I starred in 23 plays at Austin High School with The Red Dragon Players, more than any other student in the theatre department’s one hundred year history. I won fourteen UIL acting awards in three years – six Best Actor awards, eight All-Star Cast awards – an Austin High record, in addition to starring in Over the River and Through the Woods, which won the State Championship for theatre in 2009. I am also the only student to win two James R. Burton Awards for Best Actor, both in 2007 (as a sophomore) and in 2009 (as a senior). I was inducted into Austin High’s Maroon Society, an honor bestowed on five Austin High seniors as the outstanding 1% of the graduating class. I served as the President of The International Thespian Society, Secretary of National Honor Society, and Entertainment Editor of The Austin High School Maroon newspaper. I was the winner of the 2008 Austin English Speaking Union Shakespeare Contest, and performed at Lincoln Center in New York City as one of the sixty best actors in the nation. My original play The Certifiable advanced to the finals of the 2008 Young Playwrights Inc. National Playwriting Competition as one of the 25 best plays in the country. In 2008, I studied at the University of Southern California in the Summer Screenwriting Seminar under Professor Ron Friedman. In high school, I qualified for Nationals in both Duet Musical and Monologue, and studied at the New York Film Academy in their Digital Filmmaking Workshop. In short, I love acting, writing, and directing, and it is very hard for me to choose one over the other.

5. What do you want to accomplish in this class? What knowledge do you want to leave with?

In this class, I want to learn how to write screenplays that are complex without being needlessly complicated. I want to learn how to write within a solid narrative structure that still allows creative freedom for the screenwriter. Most of all, I want to learn how to write scripts that are built on equal amounts of character and conflict, without one taking away from the other.

6. Who is your favorite screenwriter?

My favorite screenwriter is Paul Schrader; his masterful scripts for Scorsese’s Taxi Driver (1976), Raging Bull (1980), The Last Temptation of Christ (1988) and Bringing out the Dead (1999) alone place him in a very special category for me. I also love screenplays from Joel and Ethan Coen and Robert Towne.

Thursday, September 10, 2009

New York University

As you may have noticed, it has been almost two weeks since my last entry. This can be attributed to the fact that beginning college in a place as unfamiliar and complicated as New York City takes time away from writing new posts daily. And, as I have learned over the course of the past three days, classwork must always take priority over journaling.

That being said, I want to express my great affections for New York University and the Tisch School of the Arts. In just two weeks, I already feel as if the city has shrunk, as I am becoming more familiar with Greenwich Village with every passing day. I have a basic understanding of the subway system, and, most importantly, I am comfortable in the environment of Third Avenue North, the great apartment-style towers which hold a large number of NYU freshmen.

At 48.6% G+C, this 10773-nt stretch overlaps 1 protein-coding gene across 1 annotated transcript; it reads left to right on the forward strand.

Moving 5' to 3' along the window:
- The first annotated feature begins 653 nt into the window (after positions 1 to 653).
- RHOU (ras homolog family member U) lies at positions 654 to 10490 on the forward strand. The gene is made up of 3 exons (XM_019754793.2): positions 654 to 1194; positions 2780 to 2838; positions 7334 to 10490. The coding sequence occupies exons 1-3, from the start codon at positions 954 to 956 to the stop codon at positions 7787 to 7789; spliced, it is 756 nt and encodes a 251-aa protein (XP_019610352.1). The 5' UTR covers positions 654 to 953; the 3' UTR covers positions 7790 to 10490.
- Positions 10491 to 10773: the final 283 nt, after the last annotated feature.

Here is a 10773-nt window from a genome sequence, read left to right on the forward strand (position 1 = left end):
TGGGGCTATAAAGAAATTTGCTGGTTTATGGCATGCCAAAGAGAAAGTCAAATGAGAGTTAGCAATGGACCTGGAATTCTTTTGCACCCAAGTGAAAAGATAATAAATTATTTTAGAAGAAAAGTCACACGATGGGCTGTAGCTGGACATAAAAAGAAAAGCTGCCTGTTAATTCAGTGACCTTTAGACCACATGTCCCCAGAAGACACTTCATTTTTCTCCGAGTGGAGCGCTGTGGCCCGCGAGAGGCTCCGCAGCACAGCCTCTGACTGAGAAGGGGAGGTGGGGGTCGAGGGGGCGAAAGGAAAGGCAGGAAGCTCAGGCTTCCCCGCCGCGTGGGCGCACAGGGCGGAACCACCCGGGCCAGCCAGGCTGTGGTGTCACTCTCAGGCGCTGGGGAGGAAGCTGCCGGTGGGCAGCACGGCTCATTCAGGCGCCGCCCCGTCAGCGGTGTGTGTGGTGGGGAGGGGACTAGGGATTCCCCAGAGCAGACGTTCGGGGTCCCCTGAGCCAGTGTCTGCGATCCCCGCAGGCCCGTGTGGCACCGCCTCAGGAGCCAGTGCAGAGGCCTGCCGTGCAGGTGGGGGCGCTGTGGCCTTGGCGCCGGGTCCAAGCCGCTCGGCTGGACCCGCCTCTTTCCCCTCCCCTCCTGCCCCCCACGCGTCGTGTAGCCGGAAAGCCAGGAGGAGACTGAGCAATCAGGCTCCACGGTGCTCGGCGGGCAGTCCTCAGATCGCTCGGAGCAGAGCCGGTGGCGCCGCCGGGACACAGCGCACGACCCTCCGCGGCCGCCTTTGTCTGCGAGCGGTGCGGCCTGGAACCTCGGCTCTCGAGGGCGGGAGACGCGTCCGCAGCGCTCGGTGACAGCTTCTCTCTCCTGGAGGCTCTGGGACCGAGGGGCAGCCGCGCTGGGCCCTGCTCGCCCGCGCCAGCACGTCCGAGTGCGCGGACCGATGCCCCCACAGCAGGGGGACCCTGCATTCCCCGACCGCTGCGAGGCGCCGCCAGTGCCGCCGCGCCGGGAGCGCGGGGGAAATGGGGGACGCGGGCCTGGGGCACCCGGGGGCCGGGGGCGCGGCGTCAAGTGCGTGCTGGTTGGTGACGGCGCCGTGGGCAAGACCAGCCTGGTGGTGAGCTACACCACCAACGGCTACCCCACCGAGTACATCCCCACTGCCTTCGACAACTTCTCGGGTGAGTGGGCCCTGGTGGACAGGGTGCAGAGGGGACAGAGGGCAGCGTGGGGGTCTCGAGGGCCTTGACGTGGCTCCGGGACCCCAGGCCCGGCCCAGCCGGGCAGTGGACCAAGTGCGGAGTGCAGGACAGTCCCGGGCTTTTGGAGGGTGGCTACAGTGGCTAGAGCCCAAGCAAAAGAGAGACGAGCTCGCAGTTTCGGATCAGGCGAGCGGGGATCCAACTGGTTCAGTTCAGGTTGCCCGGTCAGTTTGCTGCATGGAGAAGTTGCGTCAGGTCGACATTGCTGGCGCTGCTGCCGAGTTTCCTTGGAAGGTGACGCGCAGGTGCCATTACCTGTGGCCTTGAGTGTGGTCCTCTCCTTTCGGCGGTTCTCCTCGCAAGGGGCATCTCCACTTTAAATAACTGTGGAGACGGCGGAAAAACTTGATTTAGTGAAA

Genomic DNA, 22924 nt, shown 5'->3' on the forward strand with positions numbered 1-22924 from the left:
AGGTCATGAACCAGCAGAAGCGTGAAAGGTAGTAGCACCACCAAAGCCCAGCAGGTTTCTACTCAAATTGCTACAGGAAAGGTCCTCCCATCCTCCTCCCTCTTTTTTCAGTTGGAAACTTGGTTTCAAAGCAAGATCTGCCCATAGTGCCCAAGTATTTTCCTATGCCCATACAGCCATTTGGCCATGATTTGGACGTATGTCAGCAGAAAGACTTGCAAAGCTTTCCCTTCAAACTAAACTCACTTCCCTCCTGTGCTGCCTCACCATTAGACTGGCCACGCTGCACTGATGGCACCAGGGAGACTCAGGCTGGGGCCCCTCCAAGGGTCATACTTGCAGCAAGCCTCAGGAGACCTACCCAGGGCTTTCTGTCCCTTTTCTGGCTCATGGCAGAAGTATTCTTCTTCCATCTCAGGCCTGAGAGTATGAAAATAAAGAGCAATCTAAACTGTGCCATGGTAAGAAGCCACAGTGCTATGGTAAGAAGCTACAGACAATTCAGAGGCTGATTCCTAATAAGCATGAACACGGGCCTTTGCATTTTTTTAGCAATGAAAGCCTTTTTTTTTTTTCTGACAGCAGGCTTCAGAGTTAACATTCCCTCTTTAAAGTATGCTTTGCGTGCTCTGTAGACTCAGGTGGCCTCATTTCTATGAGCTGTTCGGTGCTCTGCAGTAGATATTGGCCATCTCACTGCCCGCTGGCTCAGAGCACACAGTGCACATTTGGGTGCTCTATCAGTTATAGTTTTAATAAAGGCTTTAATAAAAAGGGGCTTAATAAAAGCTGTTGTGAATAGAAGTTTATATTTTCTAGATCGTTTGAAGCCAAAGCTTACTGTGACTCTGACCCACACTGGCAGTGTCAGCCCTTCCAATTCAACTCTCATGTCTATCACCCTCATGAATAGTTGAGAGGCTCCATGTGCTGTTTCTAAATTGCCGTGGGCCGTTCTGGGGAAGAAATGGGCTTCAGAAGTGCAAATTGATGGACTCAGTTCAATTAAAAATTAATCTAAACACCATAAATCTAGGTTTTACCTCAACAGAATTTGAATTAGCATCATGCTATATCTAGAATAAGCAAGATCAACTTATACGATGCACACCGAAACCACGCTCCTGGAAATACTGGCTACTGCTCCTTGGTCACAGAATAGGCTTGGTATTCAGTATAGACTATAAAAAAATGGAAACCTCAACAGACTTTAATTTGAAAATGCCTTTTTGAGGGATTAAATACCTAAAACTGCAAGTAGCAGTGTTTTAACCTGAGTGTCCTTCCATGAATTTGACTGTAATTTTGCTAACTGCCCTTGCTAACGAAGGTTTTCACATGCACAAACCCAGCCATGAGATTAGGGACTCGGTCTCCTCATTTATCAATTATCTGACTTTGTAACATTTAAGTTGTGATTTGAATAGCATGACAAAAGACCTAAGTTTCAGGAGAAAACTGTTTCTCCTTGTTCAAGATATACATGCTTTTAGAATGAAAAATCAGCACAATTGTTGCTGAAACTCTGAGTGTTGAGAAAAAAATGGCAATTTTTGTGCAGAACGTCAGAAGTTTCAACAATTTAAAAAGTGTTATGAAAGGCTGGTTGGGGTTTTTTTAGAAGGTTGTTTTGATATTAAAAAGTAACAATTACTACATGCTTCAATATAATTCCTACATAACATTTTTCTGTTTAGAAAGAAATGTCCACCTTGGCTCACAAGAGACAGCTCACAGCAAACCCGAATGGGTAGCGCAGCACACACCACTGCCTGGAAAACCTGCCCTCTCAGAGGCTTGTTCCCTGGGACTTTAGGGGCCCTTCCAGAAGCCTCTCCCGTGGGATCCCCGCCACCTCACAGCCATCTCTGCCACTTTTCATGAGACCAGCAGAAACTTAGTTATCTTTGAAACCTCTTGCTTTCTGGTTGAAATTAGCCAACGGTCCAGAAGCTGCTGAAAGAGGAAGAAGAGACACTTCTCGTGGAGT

Since last week's overwhelming yet incredibly helpful Welcome Week (which included a Presidential Welcome at Madison Square Garden and a greeting from Tisch alum and Rent star Jesse L. Martin), I have seen only one new film, Spike Lee's Passing Strange: The Movie, at New York's IFC Theater with some fellow film students. I would love to devote an entire post to the film, but for the sake of brevity, I will only say this - if Passing Strange is playing in your area, go out and see it immediately. It is one of the best movies Spike Lee has ever directed, and one of the best films of the year.

Speaking of Spike Lee, next week I will be attending Remembering Michael Jackson at the Cantor Film Center, where, according to The Clive Davis Department of Recorded Music, "an exciting panel of scholars, writers, artists and executives will consider the legacy of one of pop music's greatest icons." The panel includes writer/director/producer Spike Lee, Village Voice journalist Greg Tate and New York Press cultural critic Armond White, among many others.

The idea of sitting a few feet away from one of my favorite filmmakers is a thrilling one indeed - so much so that I will be attending the Jackson discussion despite my relative indifference toward The King of Pop's music career. Fortunately, it's an experience that will come around frequently at NYU; already, most of my professors are actors and filmmakers who have worked with the finest people in the business. Professor Peggy Gormley, who teaches my Performance Strategies Lecture, was the producing partner of Harvey Keitel, and she has had large roles in many movies, including Martin Scorsese's The Last Temptation of Christ (1988) and Noah Baumbach's The Squid and the Whale (2005).

The Tisch School of the Arts is hosting a production of William Shakespeare's Othello later this month, starring Philip Seymour Hoffman as Iago. Needless to say, I already have my ticket reserved and the date marked on my calendar.

When I haven't been in class or studying intensely at my dorm, I have been exploring the Maurice Kanbar Institute of Film and Television building on 721 Broadway, which is full of framed movie posters directed by Tisch alumni. Of course, when said alumni includes Martin Scorsese, Oliver Stone, Joel and Ethan Coen, Spike Lee and Ang Lee, among many others, there are literally hundreds of posters in each hall.

Tomorrow, I am planning to catch a screening of Mike Judge's Extract with some other film students after my six-hour Sound Image class. I will share my thoughts on the film in a later post.